Like a lot of hunters across the Carolinas, Bryson Hopkins of Charlotte began hunting coyotes in the past few years, first as an attempt to help the deer population, then because he learned he really enjoys expanding his hunting season and honing his hunting skills which are put to the test against coyotes just as much as any other wild animal.
On his first hunt, Hopkins carried his deer rifle. He’s carried a shotgun ever since.
“I’m really comfortable shooting my rifle, and I wanted to use it for coyotes, thinking that using it year-round would help me with deer hunting. But after that first hunt, I learned it just wasn’t the best choice for me,” said Hopkins.
The best choice, he decided, would be a 12-gauge shotgun.
“You can certainly kill a coyote with a rifle, no doubt. But on my first hunt, I had two coyotes that I could have easily killed with a shotgun, and I’m almost ashamed to say, I didn’t kill either one,” he said.
“I had permission to hunt coyotes on some land, but the landowners didn’t want me using hunting stands, so I was sitting on the ground just inside the woods, and overlooking a clearing that trail cameras had photographed coyotes in,” he said.
Using a distress call, Hopkins saw a coyote almost right away on the opposite end of the clearing, and just inside the tree line there. It was in full alert mode, so Hopkins hit the call once more, prompting the coyote to bolt his way much faster than he’d anticipated.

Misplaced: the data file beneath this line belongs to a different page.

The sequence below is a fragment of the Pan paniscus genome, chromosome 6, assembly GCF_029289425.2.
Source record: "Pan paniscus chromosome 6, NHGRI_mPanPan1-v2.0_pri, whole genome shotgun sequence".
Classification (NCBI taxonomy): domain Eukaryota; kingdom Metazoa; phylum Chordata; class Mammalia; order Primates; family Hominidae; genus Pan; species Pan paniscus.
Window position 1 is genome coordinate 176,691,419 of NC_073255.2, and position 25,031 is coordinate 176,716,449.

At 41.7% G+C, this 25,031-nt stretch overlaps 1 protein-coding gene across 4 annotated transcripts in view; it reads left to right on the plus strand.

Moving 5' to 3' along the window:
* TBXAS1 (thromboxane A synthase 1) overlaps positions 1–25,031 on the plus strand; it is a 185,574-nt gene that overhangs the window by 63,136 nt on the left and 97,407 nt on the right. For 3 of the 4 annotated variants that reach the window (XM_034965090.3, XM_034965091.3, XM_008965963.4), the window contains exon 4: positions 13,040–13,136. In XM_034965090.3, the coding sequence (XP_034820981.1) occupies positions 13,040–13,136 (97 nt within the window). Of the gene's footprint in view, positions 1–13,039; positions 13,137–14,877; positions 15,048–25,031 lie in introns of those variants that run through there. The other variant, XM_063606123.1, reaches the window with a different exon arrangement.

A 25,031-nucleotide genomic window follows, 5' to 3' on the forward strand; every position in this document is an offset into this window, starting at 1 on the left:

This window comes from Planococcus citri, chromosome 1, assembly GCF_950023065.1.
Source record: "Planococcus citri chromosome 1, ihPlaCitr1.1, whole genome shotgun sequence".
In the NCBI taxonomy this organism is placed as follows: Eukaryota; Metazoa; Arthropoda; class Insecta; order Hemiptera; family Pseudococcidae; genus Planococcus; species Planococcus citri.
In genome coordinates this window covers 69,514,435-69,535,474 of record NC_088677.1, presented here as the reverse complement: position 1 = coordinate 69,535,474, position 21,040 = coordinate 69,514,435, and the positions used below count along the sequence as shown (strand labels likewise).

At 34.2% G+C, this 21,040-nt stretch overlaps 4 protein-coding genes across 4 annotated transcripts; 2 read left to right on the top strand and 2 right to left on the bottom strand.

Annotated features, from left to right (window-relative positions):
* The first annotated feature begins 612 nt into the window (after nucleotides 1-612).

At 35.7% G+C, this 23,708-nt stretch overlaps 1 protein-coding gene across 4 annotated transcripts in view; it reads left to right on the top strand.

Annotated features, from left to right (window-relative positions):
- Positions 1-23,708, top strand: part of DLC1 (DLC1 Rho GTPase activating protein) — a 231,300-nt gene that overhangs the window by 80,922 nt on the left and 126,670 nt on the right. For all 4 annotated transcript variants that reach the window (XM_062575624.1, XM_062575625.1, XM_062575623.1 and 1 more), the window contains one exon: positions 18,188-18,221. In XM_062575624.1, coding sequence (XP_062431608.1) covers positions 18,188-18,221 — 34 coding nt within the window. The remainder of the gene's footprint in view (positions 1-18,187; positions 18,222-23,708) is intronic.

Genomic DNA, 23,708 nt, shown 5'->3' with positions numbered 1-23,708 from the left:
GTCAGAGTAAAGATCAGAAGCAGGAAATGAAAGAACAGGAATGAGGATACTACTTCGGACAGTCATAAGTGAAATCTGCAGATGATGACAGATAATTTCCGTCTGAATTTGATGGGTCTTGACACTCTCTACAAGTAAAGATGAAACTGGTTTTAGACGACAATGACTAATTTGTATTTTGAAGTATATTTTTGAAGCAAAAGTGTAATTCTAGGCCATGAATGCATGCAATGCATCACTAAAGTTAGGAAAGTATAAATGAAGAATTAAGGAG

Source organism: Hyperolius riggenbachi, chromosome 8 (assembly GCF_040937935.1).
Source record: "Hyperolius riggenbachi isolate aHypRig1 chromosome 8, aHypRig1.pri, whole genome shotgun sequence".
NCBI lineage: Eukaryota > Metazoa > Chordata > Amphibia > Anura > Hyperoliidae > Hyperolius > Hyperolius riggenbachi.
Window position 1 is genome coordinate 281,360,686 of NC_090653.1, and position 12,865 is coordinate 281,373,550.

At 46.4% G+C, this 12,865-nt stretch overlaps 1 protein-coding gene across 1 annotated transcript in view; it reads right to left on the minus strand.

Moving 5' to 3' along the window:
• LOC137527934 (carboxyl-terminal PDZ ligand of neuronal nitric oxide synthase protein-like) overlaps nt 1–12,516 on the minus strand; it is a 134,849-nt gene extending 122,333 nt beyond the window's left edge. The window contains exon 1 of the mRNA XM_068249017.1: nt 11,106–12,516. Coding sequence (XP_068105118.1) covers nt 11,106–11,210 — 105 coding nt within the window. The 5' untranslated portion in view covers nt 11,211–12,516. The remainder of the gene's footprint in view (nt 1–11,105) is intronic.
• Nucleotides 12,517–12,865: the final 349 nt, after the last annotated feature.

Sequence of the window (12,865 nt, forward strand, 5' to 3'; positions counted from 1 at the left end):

“By the time I got my rifle up and found him in the scope, he was 30 yards from me and closing fast. Then I heard a loud noise coming up behind me on the right side. It sounded like a person running,” he said.
Hopkins thought it was the landowner’s wife, who wasn’t happy her husband was letting him hunt there, so rather than pull the trigger, he looked to his right and saw something he wasn’t expecting.
“Less than 10 feet away from me was a different coyote, and he was slamming on the brakes so hard that pine straw was curling up in front of all four paws,” he said.
As the second coyote gathered its wits and ran off, Hopkins couldn’t gather himself in time to take a shot at it, and when he looked back to the clearing, the first coyote was nowhere in sight.
“I had so much trouble finding both of them in my scope because of how close they were and how fast they were moving. Ever since then, I’ve carried a shotgun, and I have killed more than one coyote during the same hunt a couple of times. And if I’d had a rifle those times, I don’t believe I would have been able to do that,” he said.
"A shotgun allows you to hunt thick brush without the problem of finding a coyote in the scope. You’ve got many more chances to hit a coyote that’s close to you with a shotgun than you do a rifle,” Hopkins said.
Another reason he prefers a shotgun is that, like his first hunt, he’s had multiple coyotes come to his call at the same time.
“Even when they don’t show up together, they have charged my way at the same time. Having a shotgun allows you to wait until the nearest coyote is very close to you before you pull the trigger. Then all you have to do is swing your gun in the direction of the second dog and pull the trigger. Close only counts in horseshoes and hand grenades – and shotguns,” he said.
The third reason for his fondness for shotguns is because he’s had several other coyotes backdoor him, meaning his only hope for shooting them is to wheel around and fire quickly, which simply isn’t an accurate shot with a rifle.
“Often, I’ll hear one coming behind me just like that one coyote did on my first hunt. I’ll slowly turn my head his way, and if I can spot him before he realizes I’m there, I know I’ve got a great chance at turning towards him while mounting my gun, and if I can do that much, pulling the trigger on a scattergun is a guaranteed kill. That’s just not the case with a rifle,” said Hopkins, who uses Heavi-Shot Dead Coyote in 3” for his 12-gauge Remington 11-87.